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What Happens After High School...? An Answer for undocumented students who grew up in the US.
What is it? The Development, Relief, and Education for Alien Minors (DREAM) Act is bipartisan legislation that addresses the situation faced by young people who were brought to the US years ago as undocumented immigrant children and who have since grown up here, stayed in school, and kept out of trouble.
Why is the DREAM Act needed?
Every year, 65,000 U.S.-raised students who would qualify for the DREAM Act’s benefits graduate from high school. These include honor roll students, star athletes, talented artists, homecoming queens, and aspiring teachers, doctors, and business owners. They are young people who have lived in the U.S for most of their lives and desire only to call this country their home. Even though they were brought to the U.S. years ago as children, they face unique barriers to higher education, are unable to work legally in the U.S., and often live in constant fear of detection by immigration authorities.
Our immigration law currently has no mechanism to consider the special equities and circumstances of such students. The DREAM Act would eliminate this flaw. It is un-American to indefinitely and irremediably punish them for decisions made by adults many years ago. By enacting the DREAM Act, Congress would legally recognize what is de facto true: these young people belong here.
DREAM Act students should be allowed to get on with their lives. If Congress fails to act this year, another entire class of outstanding, law-abiding high school students will graduate without being able to plan for the future, and some will be removed from their home to countries they barely know. This tragedy will cause America to lose a vital asset: an educated class of promising immigrant students who have demonstrated a commitment to hard work and a strong desire to be contributing members of our society.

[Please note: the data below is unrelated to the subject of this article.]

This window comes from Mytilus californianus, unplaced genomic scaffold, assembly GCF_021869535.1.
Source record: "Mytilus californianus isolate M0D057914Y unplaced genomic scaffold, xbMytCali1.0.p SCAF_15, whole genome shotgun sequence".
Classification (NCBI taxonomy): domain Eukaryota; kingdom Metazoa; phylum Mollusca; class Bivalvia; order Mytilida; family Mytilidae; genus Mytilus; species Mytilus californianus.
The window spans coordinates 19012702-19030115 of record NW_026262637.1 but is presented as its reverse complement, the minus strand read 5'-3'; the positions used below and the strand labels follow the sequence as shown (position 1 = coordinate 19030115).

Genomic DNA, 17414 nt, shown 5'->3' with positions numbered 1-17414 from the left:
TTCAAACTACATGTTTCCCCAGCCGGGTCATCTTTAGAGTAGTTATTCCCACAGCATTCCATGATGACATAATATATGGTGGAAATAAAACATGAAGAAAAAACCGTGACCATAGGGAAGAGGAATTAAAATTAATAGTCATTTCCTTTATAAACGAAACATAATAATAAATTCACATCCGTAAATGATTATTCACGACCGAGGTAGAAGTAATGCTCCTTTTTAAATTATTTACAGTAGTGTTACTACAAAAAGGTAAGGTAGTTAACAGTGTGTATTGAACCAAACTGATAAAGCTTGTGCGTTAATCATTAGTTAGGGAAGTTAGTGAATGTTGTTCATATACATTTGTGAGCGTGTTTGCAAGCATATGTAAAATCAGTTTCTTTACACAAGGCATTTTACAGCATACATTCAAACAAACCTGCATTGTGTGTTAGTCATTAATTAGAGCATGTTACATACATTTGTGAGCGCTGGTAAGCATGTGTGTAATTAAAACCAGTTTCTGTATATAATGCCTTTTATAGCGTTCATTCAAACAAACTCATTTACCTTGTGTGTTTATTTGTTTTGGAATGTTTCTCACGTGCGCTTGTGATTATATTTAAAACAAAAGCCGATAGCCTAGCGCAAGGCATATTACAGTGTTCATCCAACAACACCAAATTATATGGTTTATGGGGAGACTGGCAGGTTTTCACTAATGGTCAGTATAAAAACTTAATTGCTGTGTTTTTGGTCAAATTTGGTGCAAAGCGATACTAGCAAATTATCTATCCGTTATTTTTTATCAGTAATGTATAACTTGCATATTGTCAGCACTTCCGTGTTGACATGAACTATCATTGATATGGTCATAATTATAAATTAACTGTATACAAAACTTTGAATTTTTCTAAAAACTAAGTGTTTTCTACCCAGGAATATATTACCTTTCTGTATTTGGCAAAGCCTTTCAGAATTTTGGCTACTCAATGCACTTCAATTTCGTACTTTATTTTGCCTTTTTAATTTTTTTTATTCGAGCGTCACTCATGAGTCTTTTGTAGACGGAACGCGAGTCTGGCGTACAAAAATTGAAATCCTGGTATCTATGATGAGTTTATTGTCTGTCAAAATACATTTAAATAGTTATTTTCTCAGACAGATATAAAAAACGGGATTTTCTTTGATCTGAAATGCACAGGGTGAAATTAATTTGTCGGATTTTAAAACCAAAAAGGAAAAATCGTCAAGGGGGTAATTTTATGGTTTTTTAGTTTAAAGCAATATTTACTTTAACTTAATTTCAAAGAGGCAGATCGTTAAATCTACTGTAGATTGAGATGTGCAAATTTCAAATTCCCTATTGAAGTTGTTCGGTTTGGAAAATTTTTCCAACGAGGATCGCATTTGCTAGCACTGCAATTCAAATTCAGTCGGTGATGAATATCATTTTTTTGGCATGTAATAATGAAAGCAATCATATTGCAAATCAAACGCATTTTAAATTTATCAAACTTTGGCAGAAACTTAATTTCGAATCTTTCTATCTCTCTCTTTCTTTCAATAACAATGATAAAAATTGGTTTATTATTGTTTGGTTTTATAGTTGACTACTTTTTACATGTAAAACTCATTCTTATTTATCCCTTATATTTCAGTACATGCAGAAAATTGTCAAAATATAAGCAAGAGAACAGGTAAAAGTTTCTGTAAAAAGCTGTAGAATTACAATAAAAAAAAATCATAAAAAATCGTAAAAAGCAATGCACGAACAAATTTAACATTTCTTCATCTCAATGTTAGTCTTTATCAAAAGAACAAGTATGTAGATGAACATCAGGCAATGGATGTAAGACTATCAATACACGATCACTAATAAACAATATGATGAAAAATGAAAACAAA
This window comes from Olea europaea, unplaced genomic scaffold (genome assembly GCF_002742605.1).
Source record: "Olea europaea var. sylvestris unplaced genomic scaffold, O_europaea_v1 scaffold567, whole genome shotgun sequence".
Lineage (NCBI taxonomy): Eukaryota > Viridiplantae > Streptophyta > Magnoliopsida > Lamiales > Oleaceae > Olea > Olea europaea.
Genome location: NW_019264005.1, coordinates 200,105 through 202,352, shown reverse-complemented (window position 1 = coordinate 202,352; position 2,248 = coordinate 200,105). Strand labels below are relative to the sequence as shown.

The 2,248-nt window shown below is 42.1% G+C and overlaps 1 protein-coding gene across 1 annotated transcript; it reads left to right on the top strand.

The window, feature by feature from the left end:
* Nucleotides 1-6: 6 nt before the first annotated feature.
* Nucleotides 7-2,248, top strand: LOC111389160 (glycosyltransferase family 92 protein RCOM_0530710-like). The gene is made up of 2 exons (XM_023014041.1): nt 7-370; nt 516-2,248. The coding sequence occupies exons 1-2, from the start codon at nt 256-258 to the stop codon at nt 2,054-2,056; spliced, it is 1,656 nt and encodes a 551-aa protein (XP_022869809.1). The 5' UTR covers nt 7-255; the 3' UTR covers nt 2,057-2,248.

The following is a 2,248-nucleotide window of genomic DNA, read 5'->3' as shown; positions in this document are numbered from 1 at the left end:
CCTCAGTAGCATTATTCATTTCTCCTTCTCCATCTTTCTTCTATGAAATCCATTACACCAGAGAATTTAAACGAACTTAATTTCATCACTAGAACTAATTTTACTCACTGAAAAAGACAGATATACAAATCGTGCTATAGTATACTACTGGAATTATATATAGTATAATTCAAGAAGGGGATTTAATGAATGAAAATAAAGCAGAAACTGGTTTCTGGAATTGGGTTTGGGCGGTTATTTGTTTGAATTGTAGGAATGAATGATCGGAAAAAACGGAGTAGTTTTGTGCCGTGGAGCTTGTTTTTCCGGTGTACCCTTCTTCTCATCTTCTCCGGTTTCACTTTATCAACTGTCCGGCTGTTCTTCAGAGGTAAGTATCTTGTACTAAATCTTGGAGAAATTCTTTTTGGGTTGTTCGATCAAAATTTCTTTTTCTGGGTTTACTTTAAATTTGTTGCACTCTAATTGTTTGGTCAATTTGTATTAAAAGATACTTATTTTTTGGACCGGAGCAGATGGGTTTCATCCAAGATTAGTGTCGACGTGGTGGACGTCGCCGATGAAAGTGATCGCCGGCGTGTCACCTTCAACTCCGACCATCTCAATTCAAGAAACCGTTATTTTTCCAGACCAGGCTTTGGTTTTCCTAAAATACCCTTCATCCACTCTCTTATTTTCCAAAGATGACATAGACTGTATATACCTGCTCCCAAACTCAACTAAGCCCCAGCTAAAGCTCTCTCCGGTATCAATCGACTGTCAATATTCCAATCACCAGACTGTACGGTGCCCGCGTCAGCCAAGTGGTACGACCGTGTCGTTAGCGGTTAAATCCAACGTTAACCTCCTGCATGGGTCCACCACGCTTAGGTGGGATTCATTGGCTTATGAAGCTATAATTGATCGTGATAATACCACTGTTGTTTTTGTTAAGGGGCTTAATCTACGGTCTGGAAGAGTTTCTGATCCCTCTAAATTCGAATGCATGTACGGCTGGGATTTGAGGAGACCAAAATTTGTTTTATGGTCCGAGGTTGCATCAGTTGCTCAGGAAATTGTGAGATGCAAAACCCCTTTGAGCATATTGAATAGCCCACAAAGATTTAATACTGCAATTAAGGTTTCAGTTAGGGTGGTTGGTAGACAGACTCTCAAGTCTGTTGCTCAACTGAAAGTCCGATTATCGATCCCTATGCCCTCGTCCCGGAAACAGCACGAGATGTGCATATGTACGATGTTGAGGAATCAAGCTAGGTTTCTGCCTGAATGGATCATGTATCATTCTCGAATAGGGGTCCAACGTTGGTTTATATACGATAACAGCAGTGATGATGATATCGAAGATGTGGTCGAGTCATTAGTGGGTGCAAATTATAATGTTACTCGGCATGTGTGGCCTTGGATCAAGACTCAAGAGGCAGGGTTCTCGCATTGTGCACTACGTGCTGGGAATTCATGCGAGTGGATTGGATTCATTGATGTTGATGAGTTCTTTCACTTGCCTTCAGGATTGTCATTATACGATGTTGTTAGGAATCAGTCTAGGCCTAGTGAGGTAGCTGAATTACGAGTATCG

Once made into law, immigrants meeting the criteria will essentially have the opportunity to “earn” Permanent Residency. This means that students will be issued Temporary Residency for a period of six years, which is conditioned upon meeting certain educational or military requirements. Within the 6 years temporary residency period, a qualified student must attend college, and earn at least a two year degree (AA), or serve in the U.S. military for 2 years in order to maintain immigration benefits. Once the immigrant has met all of the conditions at the end of the 6-year conditional period, they will be granted Permanent Residency, which will lead to U.S. citizenship. However, if the student does not comply with either the college requirement or military service requirement, the Temporary Residency will be taken away and student will be subjected to deportation.
Termination of Benefits:
The Dream Act 2009 bill has not passed yet in Congress. Currently, representatives are re-writing and adding provisions that are not yet set in stone. If you’re worrying about what to do after high school; and if you want to go to college; and if you feel like the U.S. is your true home, write your congress member and urge them to pass Dream Act 2009.
More information can be found on:
dreamactivist.org ... (a site for undocumented youth)
scholarships for undocumented students...(regardless of your immigration status)